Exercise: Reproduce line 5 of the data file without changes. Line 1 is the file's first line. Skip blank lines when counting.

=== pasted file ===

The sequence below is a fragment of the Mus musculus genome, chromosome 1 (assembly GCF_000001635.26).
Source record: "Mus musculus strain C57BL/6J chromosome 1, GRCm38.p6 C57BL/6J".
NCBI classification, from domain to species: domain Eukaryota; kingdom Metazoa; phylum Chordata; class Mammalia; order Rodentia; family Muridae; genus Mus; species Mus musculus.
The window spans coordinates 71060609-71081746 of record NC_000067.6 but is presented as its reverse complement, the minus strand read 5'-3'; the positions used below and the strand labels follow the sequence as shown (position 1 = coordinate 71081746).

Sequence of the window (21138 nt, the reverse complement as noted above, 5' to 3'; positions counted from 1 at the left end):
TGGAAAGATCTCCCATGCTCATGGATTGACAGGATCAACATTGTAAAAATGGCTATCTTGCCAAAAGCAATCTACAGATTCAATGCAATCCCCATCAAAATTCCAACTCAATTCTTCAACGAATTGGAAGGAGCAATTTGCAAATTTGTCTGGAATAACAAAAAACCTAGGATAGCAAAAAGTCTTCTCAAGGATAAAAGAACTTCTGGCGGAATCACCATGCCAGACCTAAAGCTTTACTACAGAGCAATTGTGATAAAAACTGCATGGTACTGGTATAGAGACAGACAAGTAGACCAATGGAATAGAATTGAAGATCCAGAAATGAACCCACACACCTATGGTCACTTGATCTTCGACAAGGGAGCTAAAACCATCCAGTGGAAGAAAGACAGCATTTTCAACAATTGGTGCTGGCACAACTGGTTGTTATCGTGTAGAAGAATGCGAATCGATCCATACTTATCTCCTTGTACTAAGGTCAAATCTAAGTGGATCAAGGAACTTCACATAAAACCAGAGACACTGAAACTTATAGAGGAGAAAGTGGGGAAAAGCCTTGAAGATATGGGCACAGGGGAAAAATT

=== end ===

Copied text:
Sequence of the window (21138 nt, the reverse complement as noted above, 5' to 3'; positions counted from 1 at the left end):